Editor’s Note: This month, that is June 2020, FII’s #MoodOfTheMonth is Feminism And Environment, where we invite various articles about the diverse range of experiences which we often confront while interacting with our natural as well as social surroundings. If you’d like to share your article, email us at firstname.lastname@example.org.
Old movies are gateways to another world which doesn’t exist today. When I watch movies like Kabhie Kabhie (1976) and Jab Jab Phool Khile (1965), I get transported to an era that was serene and joyous. Shashi kapoor and Amitabh Bachchan made me swoon over the white mountains of Kashmir. The icy lake and boat houses were beautiful and surreal to my born-and-brought-up-in-the-capital brain.
Have you noticed what most people from North India say when they visit hill stations and beaches? They say “Ekdum laga hi nahi ki India mai hain,”—the crux of the definition and identity of India is a busy, hot street, always in the middle of a celebration. North Indian culture is magnified and takes over the narratives of other regions in the country, mostly.
Economically well-to-do Indians are also big on vacations. City dwellers take trips to the extreme points of the country to “beat the heat” and end up in a hill station—sipping hot chocolate and throwing the tiny, red Nescafe plastic cups on the edge of the road, discreetly. We also have a culture which promotes ageism—so when kids correct their parents about such habits, they’re shunned. We inculcate such ideals into the minds of the younger generation by repeatedly practicing such acts and enabling it later in life. Beaches have more water bottles than sea shells, mountains have turned yellow, lakes are drying up and people who actually live in these tourist spots feel taxed about the situation. Tourists go to such places for de-stressing themselves and end up being a headache for the people residing there.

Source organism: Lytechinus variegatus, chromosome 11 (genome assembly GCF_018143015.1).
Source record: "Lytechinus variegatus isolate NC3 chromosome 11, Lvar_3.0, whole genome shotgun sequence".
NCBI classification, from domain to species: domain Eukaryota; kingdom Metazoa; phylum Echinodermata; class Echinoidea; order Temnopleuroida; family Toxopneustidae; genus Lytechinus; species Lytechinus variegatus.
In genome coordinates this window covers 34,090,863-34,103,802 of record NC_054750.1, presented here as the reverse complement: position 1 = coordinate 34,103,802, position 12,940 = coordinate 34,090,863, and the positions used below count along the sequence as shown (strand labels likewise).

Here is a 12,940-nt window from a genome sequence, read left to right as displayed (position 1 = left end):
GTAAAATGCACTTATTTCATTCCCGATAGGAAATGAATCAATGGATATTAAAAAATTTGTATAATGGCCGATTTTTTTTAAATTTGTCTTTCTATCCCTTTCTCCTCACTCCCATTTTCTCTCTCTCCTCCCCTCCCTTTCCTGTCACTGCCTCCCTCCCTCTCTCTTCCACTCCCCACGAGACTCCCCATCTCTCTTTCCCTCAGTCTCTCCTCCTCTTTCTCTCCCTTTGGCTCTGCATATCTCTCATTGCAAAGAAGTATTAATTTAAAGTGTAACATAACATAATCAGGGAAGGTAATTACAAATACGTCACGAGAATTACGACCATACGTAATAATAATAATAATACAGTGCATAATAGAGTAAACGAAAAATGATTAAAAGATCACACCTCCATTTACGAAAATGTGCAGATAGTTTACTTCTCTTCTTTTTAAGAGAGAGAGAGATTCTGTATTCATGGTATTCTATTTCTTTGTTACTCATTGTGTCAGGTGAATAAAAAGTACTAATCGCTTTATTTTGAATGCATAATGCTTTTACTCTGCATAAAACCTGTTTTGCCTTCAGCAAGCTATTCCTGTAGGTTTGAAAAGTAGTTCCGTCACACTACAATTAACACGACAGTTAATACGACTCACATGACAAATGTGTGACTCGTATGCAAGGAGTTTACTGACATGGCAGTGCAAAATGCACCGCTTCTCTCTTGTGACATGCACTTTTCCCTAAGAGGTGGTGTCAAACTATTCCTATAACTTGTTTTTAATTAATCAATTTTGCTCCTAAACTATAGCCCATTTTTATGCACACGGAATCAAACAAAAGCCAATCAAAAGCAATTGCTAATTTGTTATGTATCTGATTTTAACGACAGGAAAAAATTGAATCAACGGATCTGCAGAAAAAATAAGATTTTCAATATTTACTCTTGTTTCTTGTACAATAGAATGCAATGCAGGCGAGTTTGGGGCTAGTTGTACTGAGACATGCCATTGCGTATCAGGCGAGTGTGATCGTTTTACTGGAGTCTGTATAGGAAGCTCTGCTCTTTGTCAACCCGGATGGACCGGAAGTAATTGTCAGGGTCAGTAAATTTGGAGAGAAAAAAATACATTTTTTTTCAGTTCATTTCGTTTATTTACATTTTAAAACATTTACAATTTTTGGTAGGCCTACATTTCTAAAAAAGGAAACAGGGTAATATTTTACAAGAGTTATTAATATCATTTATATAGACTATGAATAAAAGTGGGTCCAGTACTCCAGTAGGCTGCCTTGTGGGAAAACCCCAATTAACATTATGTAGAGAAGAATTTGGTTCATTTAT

I have been a witness to the atrocities bestowed on Naini Lake in Nainital over a period of fifteen years. The lake has reduced itself, and water retention in the lake is at an all time low. Lakes get snuffed when they are treated as a hole to throw all your unprocessed waste into them. The lake is currently filled with contaminants, solid waste, chemicals, water bottles and chips wrappers. Reader, I’m not exaggerating—the next time you visit Nainital, just dip your hand into the lake and you’ll be able to find your favorite lays wrapper in seconds! The math regarding tourism is quite simple—when we use resources while we’re vacationing then we’re actually using things that are someone else’s and hence, we should not exploit it by taking two hot showers a day.
Numerous people plan on making Nainital their retirement home. Buying property in mountainous regions and fetishising that lifestyle is alarmingly common in people nowadays. When the property demand in such regions increases, then this consumerist tourist economy ends up laying down forests and destroying wildlife. Bhimtal has a Country Inn which covers five hectares of land and houses an indoor pool. Imagine the amount of infrastructural changes that must’ve gone into its making. And not to forget the pressure on land it’s creating. There is a society in Bhimtal which has been created as aesthetically pleasing to manufacture the comfortable idea of retirement and peace. These architectural ventures are planned out by removing an area of forest and wildlife which is essential for the biodiversity of that place. Second homes hamper the actual homes of locals in a certain place by dividing resources and increasing competition.